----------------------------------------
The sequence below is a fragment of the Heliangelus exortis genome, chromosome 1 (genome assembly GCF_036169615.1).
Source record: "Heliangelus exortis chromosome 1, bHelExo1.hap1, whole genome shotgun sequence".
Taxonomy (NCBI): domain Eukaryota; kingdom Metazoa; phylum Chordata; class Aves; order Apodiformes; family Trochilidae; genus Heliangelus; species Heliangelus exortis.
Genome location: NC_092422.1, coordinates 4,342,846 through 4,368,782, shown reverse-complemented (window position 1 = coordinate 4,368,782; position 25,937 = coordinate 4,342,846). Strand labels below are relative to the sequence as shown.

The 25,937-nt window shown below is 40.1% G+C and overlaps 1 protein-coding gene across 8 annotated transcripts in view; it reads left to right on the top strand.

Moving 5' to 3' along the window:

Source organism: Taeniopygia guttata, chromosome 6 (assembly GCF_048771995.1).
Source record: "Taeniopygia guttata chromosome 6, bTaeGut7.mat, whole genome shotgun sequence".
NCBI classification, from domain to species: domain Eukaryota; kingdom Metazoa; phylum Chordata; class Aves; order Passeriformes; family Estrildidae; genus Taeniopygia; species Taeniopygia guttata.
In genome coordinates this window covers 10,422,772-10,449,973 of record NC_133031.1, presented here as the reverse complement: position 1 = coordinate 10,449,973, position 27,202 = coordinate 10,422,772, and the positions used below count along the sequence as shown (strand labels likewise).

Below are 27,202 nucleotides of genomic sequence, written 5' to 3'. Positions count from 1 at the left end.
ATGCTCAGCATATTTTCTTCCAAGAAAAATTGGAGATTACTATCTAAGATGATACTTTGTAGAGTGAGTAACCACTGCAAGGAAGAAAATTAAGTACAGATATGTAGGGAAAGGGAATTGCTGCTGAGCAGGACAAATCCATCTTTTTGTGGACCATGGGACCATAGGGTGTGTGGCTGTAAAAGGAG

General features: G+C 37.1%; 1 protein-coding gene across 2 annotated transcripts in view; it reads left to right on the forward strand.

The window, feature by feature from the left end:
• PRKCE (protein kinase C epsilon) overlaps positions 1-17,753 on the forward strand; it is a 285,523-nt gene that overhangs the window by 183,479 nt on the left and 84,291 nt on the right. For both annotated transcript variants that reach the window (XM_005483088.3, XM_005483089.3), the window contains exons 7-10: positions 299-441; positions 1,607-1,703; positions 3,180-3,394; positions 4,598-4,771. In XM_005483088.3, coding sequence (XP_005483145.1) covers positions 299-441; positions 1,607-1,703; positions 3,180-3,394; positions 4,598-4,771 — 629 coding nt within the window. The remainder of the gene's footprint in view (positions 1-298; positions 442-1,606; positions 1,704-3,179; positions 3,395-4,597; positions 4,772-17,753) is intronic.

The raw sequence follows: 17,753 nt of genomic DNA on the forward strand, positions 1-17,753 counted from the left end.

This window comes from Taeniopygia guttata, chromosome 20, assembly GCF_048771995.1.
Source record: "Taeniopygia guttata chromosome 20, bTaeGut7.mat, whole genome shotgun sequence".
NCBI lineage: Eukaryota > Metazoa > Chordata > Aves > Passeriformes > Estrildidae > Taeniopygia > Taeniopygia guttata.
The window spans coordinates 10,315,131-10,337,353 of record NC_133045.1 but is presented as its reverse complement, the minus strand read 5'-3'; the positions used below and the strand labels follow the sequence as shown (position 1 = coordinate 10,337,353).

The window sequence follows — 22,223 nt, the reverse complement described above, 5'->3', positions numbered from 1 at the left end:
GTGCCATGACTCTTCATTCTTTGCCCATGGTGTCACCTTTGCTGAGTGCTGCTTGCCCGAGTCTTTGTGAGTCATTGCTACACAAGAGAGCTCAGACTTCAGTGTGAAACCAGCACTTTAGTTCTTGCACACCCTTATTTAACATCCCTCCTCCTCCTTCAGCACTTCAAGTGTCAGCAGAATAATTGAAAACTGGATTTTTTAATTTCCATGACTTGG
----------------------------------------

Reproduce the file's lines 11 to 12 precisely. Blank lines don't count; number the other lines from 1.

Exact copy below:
Below are 27,202 nucleotides of genomic sequence, written 5' to 3'. Positions count from 1 at the left end.
ATGCTCAGCATATTTTCTTCCAAGAAAAATTGGAGATTACTATCTAAGATGATACTTTGTAGAGTGAGTAACCACTGCAAGGAAGAAAATTAAGTACAGATATGTAGGGAAAGGGAATTGCTGCTGAGCAGGACAAATCCATCTTTTTGTGGACCATGGGACCATAGGGTGTGTGGCTGTAAAAGGAG